Every week we comb through the news to find employment trends affecting the hospitality industry so you don’t have to. This week’s topic: hospitality and the gig economy. 

Hospitality and the Gig Economy

For the past several years, the gig economy has been growing in popularity due to its’ ability to provide flexible employment to millions of workers and a new way to find labor for businesses around the world. Like ride sharing, ‘gigging’ will one day become a household name.  

While there are numerous advantages to engaging in the gig economy, often called the “on-demand” market, hospitality has been one of the last industries to fully embrace all gig work has to offer. In this article, we’ll highlight a few ways hospitality and the gig economy can benefit from each other:  

  • No prescription fees. Many third parties that provide gig labor, LGC for example, do not require upfront costs for signing up with their system. In our case, you’ll only pay once you place an order for staff.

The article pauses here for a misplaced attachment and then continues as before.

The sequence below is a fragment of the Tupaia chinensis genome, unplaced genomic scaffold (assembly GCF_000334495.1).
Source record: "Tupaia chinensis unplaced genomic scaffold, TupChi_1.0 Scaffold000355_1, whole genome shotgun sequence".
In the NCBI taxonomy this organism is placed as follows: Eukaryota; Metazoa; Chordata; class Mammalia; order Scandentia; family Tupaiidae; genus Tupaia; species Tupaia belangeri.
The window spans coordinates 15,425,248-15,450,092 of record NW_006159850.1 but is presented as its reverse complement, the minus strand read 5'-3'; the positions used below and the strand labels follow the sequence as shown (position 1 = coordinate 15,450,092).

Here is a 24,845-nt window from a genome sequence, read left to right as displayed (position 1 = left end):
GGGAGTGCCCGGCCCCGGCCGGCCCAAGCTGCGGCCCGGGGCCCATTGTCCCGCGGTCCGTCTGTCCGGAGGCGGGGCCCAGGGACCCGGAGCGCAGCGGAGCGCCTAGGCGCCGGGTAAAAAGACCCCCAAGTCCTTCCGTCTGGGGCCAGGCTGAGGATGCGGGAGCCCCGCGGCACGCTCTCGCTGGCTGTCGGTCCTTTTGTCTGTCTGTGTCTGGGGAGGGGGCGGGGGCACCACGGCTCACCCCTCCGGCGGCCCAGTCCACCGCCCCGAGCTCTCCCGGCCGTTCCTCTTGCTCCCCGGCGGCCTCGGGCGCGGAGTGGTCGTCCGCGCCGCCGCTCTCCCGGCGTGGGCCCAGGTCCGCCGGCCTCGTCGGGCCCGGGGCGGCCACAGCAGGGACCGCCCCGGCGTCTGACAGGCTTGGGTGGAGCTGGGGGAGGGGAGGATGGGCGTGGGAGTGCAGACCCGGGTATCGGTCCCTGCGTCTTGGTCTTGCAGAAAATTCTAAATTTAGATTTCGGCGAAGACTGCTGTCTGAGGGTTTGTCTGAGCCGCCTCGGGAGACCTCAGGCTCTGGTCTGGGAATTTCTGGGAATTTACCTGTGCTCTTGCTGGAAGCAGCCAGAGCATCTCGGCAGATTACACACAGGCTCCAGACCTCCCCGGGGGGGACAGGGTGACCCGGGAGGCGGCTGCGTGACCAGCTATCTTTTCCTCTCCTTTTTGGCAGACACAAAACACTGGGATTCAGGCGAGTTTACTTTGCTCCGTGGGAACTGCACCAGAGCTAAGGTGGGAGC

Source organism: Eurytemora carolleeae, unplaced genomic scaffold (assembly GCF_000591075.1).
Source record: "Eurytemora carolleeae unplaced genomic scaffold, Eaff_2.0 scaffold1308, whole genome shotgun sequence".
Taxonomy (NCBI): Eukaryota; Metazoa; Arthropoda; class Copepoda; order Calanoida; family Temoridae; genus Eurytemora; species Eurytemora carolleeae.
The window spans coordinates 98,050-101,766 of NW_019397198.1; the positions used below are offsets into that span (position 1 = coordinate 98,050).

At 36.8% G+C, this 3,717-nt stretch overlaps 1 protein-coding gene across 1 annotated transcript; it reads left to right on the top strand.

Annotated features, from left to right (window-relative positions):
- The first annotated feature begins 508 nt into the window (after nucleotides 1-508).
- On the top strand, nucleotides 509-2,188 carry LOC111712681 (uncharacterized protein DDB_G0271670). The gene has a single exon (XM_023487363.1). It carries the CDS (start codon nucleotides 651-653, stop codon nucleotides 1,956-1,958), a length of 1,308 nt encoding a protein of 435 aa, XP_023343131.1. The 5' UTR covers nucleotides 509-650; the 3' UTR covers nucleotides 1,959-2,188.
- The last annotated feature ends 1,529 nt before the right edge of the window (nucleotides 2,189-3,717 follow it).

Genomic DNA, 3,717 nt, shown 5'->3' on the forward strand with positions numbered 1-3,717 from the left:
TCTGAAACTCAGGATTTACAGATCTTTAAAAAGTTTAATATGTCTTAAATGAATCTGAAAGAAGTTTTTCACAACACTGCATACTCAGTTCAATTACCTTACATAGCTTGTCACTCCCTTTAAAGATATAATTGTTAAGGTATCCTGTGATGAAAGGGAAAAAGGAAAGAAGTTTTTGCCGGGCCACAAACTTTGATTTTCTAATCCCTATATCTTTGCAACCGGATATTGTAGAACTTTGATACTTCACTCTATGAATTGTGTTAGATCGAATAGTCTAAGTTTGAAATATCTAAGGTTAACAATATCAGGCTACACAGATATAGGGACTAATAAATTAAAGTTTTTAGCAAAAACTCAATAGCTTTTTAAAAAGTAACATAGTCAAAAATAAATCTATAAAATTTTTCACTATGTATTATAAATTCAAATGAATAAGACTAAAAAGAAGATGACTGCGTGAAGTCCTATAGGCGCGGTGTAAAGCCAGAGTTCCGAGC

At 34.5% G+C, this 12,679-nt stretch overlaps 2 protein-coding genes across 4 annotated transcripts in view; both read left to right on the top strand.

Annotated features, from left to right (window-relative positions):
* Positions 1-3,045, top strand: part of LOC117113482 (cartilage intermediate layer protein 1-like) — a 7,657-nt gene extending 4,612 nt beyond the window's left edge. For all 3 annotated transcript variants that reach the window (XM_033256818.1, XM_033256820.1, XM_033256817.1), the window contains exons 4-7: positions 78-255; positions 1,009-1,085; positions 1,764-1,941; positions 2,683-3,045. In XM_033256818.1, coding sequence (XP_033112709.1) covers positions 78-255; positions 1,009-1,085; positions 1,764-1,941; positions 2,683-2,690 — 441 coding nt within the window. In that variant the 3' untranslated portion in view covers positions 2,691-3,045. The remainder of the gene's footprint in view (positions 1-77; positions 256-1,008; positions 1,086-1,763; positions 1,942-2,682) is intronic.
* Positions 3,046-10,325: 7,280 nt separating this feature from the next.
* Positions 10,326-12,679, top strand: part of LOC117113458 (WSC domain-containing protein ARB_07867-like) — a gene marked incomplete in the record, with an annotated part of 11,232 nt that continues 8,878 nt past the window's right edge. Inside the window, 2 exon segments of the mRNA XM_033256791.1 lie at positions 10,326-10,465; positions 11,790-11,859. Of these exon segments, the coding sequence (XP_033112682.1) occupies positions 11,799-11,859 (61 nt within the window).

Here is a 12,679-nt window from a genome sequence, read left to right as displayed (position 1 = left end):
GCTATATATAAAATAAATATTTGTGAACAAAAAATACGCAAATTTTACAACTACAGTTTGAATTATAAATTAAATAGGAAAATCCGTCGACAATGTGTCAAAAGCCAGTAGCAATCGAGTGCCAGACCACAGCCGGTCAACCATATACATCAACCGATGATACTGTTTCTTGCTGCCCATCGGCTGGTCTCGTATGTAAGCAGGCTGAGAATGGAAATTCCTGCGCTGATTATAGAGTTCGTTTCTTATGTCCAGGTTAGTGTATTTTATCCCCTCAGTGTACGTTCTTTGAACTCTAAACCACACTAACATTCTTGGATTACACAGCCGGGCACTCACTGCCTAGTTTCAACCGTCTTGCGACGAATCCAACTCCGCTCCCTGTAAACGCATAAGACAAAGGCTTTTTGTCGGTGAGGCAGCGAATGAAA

• Less risk. In our case, employees are hired on directly by LGC, which means our clients are not responsible for compliance related costs such as background checks, drug tests, or workers compensation. Keep in mind that many staffing partners hire employees on as 1099 contractors, meaning different rules apply.  
  • Bigger talent pool. One of the most common challenges when hiring in the hospitality industry is low unemployment. By securing labor in a non-traditional way – in this case, through utilizing gig workers – there will be more candidates able to work these positions. The flexibility and choice offered in the gig economy means even workers with a full-time job can find a gig that fits into their schedule.  
  • Avoid scheduling blunders. Gig labor is a great option if you need to supplement your employees’ schedules. For example, if you don’t have enough workers for an event or someone didn’t show up to a shift, gig workers can be easily deployed to your business. If you experience seasonality, hiring gig workers through those busier times can be extremely useful and cost effective. 

It’s estimated that by 2020, “the number of self-employed workers in the United States is projected to triple to 42 million people.” With the current workforce in the U.S. around 160 million, this projection shows over 25% of the labor pool working independently. Regardless of the industry you’re in, if your business has been considering using a gig labor option, it’s a great time to take that leap. As for hospitality and the gig economy, we’re excited to see how this pair grow in the future.